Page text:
Reed Brand has become a digital star with no-frills videos on how to clean and fillet fish. Photos provided
By Jan Norris
Call him the Dexter of seafood.
Like the handy-with-a-blade star of the Showtime TV series, Reed Brand, aka Reed the Fishmonger, has thousands of people watching his knife skills as he goes about his work filleting fish.
One of the sons in the Captain Clay & Sons Seafood Market family, 29-year-old Brand has become an internet sensation of sorts, posting reels and videos on social media, showing how he slides his knife along the side of a fish with the precision of a surgeon.
On some, he’ll instruct, telling viewers about the type of fish, how deep it’s caught and its flavor, then explaining his cuts and method. On others, it’s simply showing the work table, the fish and his knife, and has only the sound of the cuts as he works.
In a YouTube video he uses a yellowtail snapper as an example of how to fillet a fish while leaving the skin on. 1 Make a single cut behind the gills through the fleshy part of the fish. 2 With the sharp side of the blade facing away from the body of the fish, make a shallow cut along the backbone. 3 Flip the sharp side of the blade toward the body to slice between the ribs and the meat of the fish in a single movement. 4 Use your thumb to pull the fillet open from the body and make a second slice to remove the fillet.
More than 130,000 people subscribe to his channels and videos on YouTube and Instagram, but he shines on TikTok with 245,000 viewers. Views for his posts combined exceed 12 million.
Brand posts on one or the other daily, recording the videos in the store around 5 a.m. when the fish come into the market fresh off the boats. He then uploads the reels later the same day.
“It blows my mind how many people want to watch fish cleaning,” he said. “I’m humbled and grateful, and excited to show off our brand new market.”
Captain Clay & Sons, currently on Northeast Fourth Street in Delray Beach, is moving to a larger store at 1319 N. Federal Highway, just north of George Bush Boulevard, scheduled to open in December.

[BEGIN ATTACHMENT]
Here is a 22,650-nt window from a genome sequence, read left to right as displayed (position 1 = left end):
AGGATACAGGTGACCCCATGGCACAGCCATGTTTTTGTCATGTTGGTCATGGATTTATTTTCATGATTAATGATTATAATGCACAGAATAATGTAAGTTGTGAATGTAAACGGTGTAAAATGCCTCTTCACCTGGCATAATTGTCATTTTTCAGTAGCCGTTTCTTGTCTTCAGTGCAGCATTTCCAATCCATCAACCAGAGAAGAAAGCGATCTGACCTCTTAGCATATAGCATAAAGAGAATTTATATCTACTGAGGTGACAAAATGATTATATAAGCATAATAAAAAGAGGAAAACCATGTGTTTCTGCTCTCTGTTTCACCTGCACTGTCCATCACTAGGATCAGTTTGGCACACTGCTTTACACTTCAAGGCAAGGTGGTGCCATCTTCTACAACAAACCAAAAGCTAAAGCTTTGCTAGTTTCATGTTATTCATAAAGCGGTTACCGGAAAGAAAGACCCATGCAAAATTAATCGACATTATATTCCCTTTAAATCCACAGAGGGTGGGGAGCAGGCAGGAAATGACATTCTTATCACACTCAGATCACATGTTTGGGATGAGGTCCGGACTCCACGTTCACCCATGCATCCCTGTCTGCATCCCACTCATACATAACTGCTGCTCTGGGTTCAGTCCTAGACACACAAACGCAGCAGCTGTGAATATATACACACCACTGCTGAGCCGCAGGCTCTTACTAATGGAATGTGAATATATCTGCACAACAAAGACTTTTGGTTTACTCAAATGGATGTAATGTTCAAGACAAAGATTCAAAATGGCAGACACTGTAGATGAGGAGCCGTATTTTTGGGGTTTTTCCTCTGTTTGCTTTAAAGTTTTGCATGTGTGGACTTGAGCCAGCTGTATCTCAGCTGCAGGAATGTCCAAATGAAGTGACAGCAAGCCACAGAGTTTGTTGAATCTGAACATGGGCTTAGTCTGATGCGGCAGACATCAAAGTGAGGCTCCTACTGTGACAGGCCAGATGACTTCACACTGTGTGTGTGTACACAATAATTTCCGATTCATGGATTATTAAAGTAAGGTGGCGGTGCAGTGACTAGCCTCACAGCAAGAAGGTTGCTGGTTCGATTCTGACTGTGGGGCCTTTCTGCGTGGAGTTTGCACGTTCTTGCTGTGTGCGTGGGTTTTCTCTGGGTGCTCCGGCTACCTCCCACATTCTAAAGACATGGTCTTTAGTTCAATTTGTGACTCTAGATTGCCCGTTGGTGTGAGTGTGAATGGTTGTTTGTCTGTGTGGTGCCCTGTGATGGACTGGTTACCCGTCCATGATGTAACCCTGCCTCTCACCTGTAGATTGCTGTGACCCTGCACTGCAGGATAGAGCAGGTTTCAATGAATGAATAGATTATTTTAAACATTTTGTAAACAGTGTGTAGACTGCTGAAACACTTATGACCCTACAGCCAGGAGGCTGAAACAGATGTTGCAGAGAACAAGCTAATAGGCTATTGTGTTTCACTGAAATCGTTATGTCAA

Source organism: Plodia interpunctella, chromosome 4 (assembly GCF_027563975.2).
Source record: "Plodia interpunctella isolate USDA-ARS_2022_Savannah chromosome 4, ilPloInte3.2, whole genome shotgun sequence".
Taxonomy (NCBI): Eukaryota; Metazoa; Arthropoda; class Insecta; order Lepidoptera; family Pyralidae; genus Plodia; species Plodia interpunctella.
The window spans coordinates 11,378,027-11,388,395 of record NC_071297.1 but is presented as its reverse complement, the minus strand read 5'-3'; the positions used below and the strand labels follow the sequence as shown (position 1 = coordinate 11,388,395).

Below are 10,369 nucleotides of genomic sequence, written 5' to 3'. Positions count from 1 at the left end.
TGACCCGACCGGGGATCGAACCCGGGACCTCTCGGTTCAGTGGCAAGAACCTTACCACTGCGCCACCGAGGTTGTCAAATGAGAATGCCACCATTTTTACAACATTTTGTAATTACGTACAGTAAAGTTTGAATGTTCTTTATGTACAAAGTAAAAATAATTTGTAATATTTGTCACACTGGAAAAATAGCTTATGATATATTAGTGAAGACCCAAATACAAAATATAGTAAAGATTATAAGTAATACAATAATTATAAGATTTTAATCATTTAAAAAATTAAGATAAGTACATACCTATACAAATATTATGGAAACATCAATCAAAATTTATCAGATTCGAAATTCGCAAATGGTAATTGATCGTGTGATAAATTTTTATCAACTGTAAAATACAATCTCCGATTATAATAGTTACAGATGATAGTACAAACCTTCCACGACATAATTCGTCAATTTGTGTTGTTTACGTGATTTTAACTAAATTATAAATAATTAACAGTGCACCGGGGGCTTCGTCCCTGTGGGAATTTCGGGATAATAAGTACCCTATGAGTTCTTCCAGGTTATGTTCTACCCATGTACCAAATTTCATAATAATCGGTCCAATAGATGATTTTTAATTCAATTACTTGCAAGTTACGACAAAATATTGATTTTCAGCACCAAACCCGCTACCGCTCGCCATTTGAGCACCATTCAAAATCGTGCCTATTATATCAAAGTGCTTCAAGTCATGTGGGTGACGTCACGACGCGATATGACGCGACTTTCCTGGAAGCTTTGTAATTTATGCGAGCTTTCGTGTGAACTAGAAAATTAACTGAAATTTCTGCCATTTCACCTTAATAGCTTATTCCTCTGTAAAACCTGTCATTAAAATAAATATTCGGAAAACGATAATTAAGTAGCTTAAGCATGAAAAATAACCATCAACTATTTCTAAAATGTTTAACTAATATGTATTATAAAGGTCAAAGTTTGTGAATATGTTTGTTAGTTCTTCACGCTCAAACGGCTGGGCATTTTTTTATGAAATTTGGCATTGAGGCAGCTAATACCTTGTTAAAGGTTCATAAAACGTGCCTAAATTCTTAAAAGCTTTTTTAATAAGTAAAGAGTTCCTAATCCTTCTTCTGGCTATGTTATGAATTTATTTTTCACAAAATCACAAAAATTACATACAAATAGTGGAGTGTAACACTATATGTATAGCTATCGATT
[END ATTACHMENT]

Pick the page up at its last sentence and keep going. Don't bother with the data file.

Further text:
A year and a half ago, Brand decided he wanted to post instructional videos and share recipes for the market’s products to promote the new place, so he asked a tech-savvy friend how to get started.
“He told me to go to TikTok. I never even heard of it.”
He started there and as he got more confident, branched out to the others. Now, TikTok is his most popular platform, pulling in a younger audience than most others.
Brand says he has viewers of every age, though most followers are of his generation — those who use social media as second nature.
“Think about it like how to change a tire. You and I know, but for the younger people, they pull out their phone and go to YouTube and search a video,” he said. “It may take them once or twice, but they’ll get it.”
It’s the same with cleaning fish — not many people buy whole fish, so breaking them down is foreign to them. “They go to YouTube and can watch how to clean a snapper.”
Although some do watch for the instruction, he admits others are there “for the ASMR. Do you know what that is?”
We didn’t. It stands for autonomous sensory meridian response, a buzzword in videos.
“It’s relaxing entertainment. People say the sound of the knife sliding along the fish is satisfying. It relaxes them,” Brand said. The viewer will watch over and over for ASMR’s tingling sensation.
Comments on the videos “like slicing through butter” and “sick!” encourage him to do more.
So, he sometimes merely shows the fish, then cuts it slowly, separating the flesh from the skin or bones and filleting or steaking out the fish with no sound except the knife.
He says all the fish shown is used: The scraps go into fish cakes or the store smokes it or makes fish stock to sell to restaurants.
Occasionally he’ll show recipes or other techniques — how to devein a shrimp easily, or the story on stone crab claws, coming to the market now.
The store has its own fishing boat, and Brand recently went out on it for recreation and caught his first swordfish — his favorite fish to fillet. Naturally, he took a video of the trip, and will post it, though he says catching fish is a lost cause on social media.
“There are literally millions of videos of people fishing and catching fish. It’s saturated with those. But there aren’t that many of people cutting and cleaning fish,” Brand said.
He gets plenty of feedback. The No. 1 comment, however, is a question: What kind of knife do you use?
He answers: Just a bunch of fillet knives. He’s had dozens of offers daily trying to get him to promote cutlery and other equipment or foods. But he says he has no interest in marketing affiliation or promotions that make some internet stars serious money.
“I just want to promote my family’s market,” he said. “Let people know what they can find in the store. It’s all locally caught, fresh fish, with every fish cut that day that it comes in.”
Find his videos on Instagram, YouTube and TikTok under Reed_thefishmonger.